Today during my Scripture reading (I’m doing the “Reading the Bible in a Year” and actually sticking to it this time with the help of a great app (BIOY). Check it out for Android of iPhone if you’re interested. I feel it’s the first time I’ve actually made it through more than a few weeks). Today’s reading from the New Testament was on Matthew 25, and it prompted today’s post. Below is the excerpt that I read, followed by some of my thoughts.
The Parable of the Bags of Gold
14 “Again, it will be like a man going on a journey, who called his servants and entrusted his wealth to them. 15 To one he gave five bags of gold, to another two bags, and to another one bag, each according to his ability. Then he went on his journey. 16 The man who had received five bags of gold went at once and put his money to work and gained five bags more. 17 So also, the one with two bags of gold gained two more. 18 But the man who had received one bag went off, dug a hole in the ground and hid his master’s money.
19 “After a long time the master of those servants returned and settled accounts with them. 20 The man who had received five bags of gold brought the other five. ‘Master,’ he said, ‘you entrusted me with five bags of gold. See, I have gained five more.’
21 “His master replied, ‘Well done, good and faithful servant! You have been faithful with a few things; I will put you in charge of many things. Come and share your master’s happiness!’
22 “The man with two bags of gold also came. ‘Master,’ he said, ‘you entrusted me with two bags of gold; see, I have gained two more.’
23 “His master replied, ‘Well done, good and faithful servant! You have been faithful with a few things; I will put you in charge of many things. Come and share your master’s happiness!’
24 “Then the man who had received one bag of gold came. ‘Master,’ he said, ‘I knew that you are a hard man, harvesting where you have not sown and gathering where you have not scattered seed. 25 So I was afraid and went out and hid your gold in the ground. See, here is what belongs to you.’
26 “His master replied, ‘You wicked, lazy servant! So you knew that I harvest where I have not sown and gather where I have not scattered seed? 27 Well then, you should have put my money on deposit with the bankers, so that when I returned I would have received it back with interest.
28 “‘So take the bag of gold from him and give it to the one who has ten bags. 29 For whoever has will be given more, and they will have an abundance. Whoever does not have, even what they have will be taken from them. 30 And throw that worthless servant outside, into the darkness, where there will be weeping and gnashing of teeth.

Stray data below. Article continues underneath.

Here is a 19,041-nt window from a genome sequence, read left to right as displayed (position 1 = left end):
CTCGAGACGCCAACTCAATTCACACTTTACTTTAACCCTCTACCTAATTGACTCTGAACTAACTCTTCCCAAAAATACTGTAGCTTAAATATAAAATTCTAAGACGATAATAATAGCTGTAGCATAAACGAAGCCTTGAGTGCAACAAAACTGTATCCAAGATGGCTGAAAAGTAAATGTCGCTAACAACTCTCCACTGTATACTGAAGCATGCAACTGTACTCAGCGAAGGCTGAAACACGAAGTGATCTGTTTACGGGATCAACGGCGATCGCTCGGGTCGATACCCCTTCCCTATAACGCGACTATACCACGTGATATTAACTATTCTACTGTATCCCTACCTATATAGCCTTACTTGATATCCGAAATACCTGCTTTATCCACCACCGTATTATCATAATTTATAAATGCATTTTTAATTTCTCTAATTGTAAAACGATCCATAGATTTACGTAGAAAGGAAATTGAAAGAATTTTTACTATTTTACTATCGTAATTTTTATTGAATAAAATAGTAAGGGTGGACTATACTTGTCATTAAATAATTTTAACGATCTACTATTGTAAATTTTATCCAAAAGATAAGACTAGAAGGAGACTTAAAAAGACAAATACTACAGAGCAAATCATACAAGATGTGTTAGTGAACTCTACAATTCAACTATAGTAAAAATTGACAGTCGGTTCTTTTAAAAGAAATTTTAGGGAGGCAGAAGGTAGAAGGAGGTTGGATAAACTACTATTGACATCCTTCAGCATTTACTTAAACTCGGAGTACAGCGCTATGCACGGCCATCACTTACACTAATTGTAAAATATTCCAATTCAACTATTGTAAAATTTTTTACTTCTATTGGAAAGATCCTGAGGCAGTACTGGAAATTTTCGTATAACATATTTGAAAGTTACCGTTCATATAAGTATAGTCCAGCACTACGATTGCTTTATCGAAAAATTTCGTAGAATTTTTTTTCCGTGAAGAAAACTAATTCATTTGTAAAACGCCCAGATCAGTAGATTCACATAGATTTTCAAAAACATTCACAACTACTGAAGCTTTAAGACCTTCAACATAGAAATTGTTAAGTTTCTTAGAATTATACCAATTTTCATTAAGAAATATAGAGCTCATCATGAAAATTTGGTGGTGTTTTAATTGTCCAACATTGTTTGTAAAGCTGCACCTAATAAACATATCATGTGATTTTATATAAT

The Parable of the Sheep and the Goats
31 “When the Son of Man comes in his glory, and all the angels with him, he will sit on his glorious throne. 32 All the nations will be gathered before him, and he will separate the people one from another as a shepherd separates the sheep from the goats. 33 He will put the sheep on his right and the goats on his left.
34 “Then the King will say to those on his right, ‘Come, you who are blessed by my Father; take your inheritance, the kingdom prepared for you since the creation of the world. 35 For I was hungry and you gave me something to eat, I was thirsty and you gave me something to drink, I was a stranger and you invited me in, 36 I needed clothes and you clothed me, I was sick and you looked after me, I was in prison and you came to visit me.’
37 “Then the righteous will answer him, ‘Lord, when did we see you hungry and feed you, or thirsty and give you something to drink? 38 When did we see you a stranger and invite you in, or needing clothes and clothe you? 39 When did we see you sick or in prison and go to visit you?’
40 “The King will reply, ‘Truly I tell you, whatever you did for one of the least of these brothers and sisters of mine, you did for me.’
41 “Then he will say to those on his left, ‘Depart from me, you who are cursed, into the eternal fire prepared for the devil and his angels. 42 For I was hungry and you gave me nothing to eat, I was thirsty and you gave me nothing to drink, 43 I was a stranger and you did not invite me in, I needed clothes and you did not clothe me, I was sick and in prison and you did not look after me.’